On 2002-04-19 19:09, T Campbell wrote:
And yet you didn't replace it with "darn," as the other moderator did. I believe by that inaction you were showing that there are degrees of "swearing," and that "damn" is a very mild swear word indeed. In fact, I'd say that "darn" is just plain silly, at this point, because "damn" is regarded so lightly that it doesn't need to be euphemized -- especially in a case where doing so destroys the wit in the original.
The phrase "Damn with faint praise" was written in a poem called "Epistle to Dr. Arbuthnot" by Alexander Pope sometime in the 18th Century, and was printed in the 1919 edition of Bartlett's Familiar Quotations available online free at bartleby.com (that edition of Bartlett's does not give a publication date, but Pope was born in 1688 and died in 1744, so I think it's safe to say the poem was written in the 18th Century).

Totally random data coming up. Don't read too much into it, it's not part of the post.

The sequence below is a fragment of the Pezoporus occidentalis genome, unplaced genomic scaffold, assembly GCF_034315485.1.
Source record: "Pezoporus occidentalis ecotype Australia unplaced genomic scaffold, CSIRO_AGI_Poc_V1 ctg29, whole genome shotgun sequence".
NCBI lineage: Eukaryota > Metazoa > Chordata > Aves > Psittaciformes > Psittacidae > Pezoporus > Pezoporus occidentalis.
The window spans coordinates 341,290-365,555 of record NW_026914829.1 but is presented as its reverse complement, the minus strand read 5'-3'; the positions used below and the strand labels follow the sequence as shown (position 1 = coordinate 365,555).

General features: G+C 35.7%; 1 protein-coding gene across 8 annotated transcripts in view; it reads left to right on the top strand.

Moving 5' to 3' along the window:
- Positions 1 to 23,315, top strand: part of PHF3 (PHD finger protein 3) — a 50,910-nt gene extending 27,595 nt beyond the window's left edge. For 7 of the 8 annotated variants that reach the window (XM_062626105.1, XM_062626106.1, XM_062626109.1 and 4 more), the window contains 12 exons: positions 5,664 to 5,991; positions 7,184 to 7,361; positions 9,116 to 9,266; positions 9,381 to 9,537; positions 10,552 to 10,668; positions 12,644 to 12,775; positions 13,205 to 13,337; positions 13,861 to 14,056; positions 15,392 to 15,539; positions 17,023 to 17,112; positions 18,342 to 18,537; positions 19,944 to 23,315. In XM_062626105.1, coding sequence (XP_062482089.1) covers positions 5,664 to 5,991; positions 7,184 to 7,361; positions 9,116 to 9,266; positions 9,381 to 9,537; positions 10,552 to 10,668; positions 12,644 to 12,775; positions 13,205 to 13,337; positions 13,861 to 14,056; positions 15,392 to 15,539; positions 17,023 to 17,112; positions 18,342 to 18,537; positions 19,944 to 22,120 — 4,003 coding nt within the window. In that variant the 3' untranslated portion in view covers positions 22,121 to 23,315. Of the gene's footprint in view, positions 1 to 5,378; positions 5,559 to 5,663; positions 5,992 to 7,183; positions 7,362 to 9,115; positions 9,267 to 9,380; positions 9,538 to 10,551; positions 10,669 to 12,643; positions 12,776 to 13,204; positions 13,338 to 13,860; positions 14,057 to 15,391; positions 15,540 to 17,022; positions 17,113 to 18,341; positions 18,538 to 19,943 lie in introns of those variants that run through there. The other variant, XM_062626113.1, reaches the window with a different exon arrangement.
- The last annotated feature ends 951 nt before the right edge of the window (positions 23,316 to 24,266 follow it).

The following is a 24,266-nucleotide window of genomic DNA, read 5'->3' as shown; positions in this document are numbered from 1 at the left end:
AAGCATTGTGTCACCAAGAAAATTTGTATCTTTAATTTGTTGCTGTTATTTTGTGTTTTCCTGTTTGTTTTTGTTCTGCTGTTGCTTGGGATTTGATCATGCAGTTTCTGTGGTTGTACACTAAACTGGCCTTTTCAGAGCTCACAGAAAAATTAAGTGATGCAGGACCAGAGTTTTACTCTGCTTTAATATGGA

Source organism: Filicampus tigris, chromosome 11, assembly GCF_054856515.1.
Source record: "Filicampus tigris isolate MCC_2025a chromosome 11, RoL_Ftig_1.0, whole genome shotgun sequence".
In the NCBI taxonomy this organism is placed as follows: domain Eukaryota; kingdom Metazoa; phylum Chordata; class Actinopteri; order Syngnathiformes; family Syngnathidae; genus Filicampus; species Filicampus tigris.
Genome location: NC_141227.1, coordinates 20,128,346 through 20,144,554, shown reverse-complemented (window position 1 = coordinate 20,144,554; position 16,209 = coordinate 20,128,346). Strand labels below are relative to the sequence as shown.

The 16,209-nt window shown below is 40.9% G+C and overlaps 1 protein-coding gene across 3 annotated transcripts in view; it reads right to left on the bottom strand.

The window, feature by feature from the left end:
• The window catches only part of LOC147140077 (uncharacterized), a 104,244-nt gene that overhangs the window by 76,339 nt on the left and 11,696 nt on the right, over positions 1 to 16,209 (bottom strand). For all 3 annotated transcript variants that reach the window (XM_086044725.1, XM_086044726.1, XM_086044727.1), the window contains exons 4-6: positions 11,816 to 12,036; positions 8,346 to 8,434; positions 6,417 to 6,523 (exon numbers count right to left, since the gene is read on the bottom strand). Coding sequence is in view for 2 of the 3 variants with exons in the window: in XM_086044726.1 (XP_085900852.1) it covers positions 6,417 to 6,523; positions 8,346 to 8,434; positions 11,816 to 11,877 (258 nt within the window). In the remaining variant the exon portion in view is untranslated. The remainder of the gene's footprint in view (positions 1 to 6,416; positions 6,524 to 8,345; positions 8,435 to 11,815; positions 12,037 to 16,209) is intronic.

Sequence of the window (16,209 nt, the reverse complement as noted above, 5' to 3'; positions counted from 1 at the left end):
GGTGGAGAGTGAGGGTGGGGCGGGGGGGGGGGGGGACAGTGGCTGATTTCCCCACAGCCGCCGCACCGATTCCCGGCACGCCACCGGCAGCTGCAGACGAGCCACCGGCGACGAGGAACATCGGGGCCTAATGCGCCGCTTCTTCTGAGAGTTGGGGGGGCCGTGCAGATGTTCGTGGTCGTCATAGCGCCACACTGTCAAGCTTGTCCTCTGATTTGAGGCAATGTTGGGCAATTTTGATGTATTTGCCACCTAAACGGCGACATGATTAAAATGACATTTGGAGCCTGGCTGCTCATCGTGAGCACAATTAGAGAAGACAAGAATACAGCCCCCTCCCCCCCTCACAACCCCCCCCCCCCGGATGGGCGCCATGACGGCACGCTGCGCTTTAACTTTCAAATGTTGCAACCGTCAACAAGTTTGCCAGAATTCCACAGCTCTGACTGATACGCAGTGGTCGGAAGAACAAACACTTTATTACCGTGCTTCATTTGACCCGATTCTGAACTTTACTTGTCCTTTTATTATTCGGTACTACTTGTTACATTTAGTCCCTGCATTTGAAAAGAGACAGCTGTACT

That the 1919 Bartlett's had it as a "familiar" quotation, is, I think, proof that, absent the word "God," the word "damn" by itself has not been considered inappropriate in polite society for quite some time.
The original phrase, searched in Google with quotes around it to ensure exact phrase searching only, returns over 500 hits, and "damning with faint praise" over 1800 more. I didn't visit all of them, but none of them seem to be sites dedicated to rude language or anything like that. It's just an everyday phrase people use.
Now, if you do take the Lord's name in vain, or if you tread on His perogative by damning someone to Hell, then you've pushed the word beyond polite limits and into swearing.
However, I do not see how using wit to turn the phrase around makes "praising with faint damns" inappropriate when the relatively bluenosed population of 1919 accepted Pope's original.
Grandlord of Palnu
"Outside of a dog, a book is a man's best friend.
Inside of a dog, it's too dark to read."
<font size=-1>[ This Message was edited by: lordjulius on 2002-04-20 00:22 ]</font>